FINAL REPORT: Promising Quality Assessment August, 2013 In the past ‘effort’ or activities-based project reporting defined success for many project implementers; the new indicators which celebrate outcomes, do not always capture the ‘methods’ towards the ‘goal’. While there is an appreciation, especially at senior levels of the organisation that this type of outcome reporting is embedded in a trusting partnership approach, resulting in increased flexibility as well as accountability for outcomes, it has also bought an anxiety. Confidence in reporting against the PQ indicators still needs to be nurtured. This nurturing involves celebrating staff competencies that result in outcomes – such as problem solving, relationship building, rather than ‘roll out’ project management. It may also involve reassuring partners that the STR demonstrates a story of trends over time in quality and there is a need to strengthen other forums for strategic discussions around process. Practitioners within the same organisations offered a range of understanding and conflicting views on the process versus outcome reporting debate, with senior management demonstrating the greatest understanding and acceptance of the paradigm shift. These responses however are specific to a point in time in the evolution of the system and will be ameliorated as the system beds in and all programs develop indicators that link process work to be accountable at an outcome for children level. “The reporting was simplified which was good, but didn’t allow a narrative. M&E has been difficult but will be easier. We have had to bring on more resources initially, at our own expense. NGO Respondent For those NGOs that have a good dialogue with DSS and UNICEF, have a clearly defined MCI and indicators and participated fully in the training, the fear and confusion was diminished. This suggests that if the planned protocols of systematic meetings, and forums to discuss strategic issues in program delivery are followed, and once PQ is well understood by all DSS and UNICEF programming focal points, the SRT is sufficient. Whilst some NGOs suggested the re-introduction of a narrative component to report on process in the SRT this could result in organisations losing sight of the critical outcomes for children and the gains PQ has made in terms of increased participation, real-time evidence based program planning, improved program practice and the organizational focus on critical interventions for children. Rather, it is our view that fostering a supportive culture among partners, strengthening all stakeholders understanding of the PQ and seeking alterative forums to celebrate, discuss and learn from gains will be increasingly beneficial, as practitioners harmonise their reporting systems.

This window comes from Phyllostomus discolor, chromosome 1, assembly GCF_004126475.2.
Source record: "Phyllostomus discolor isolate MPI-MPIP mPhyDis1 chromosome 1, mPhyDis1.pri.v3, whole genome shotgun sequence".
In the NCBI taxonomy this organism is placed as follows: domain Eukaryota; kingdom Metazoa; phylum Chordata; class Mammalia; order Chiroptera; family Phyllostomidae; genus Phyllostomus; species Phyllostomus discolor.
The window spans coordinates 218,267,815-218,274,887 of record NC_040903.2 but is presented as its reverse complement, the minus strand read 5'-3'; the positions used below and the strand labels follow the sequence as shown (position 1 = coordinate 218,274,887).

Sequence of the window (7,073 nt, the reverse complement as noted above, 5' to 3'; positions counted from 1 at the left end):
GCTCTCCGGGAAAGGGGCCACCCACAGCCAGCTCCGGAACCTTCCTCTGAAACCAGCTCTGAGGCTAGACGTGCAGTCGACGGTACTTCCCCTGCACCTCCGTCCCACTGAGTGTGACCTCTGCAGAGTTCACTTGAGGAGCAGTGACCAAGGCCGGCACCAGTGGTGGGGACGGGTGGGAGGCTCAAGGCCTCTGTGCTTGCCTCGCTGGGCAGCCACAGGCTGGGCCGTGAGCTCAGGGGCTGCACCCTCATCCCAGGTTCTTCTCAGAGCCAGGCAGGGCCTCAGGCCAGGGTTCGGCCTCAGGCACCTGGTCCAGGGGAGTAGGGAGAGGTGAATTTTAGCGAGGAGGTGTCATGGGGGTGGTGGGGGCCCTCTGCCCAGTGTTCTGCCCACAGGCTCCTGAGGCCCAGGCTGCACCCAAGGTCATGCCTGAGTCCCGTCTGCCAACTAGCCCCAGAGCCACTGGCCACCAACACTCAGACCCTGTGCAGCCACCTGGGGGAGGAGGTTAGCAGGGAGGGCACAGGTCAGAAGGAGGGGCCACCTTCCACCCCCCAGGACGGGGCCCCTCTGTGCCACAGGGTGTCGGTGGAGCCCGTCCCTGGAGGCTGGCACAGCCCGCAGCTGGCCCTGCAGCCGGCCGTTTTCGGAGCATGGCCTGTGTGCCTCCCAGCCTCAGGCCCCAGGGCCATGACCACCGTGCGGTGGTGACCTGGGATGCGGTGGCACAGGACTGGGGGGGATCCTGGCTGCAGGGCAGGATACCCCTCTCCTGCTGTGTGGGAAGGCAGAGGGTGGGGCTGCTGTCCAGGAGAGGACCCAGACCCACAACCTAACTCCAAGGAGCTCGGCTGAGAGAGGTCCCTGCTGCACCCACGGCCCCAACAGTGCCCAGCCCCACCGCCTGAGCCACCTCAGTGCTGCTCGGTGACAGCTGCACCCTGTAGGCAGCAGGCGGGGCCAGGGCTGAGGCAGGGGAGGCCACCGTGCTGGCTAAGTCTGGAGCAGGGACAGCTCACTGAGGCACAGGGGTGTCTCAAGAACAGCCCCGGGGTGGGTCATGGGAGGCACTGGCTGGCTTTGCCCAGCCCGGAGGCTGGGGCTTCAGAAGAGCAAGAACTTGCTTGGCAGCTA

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FINAL REPORT: Promising Quality Assessment August, 2013 5.4 IMPROVING CHILD PARTICIPATION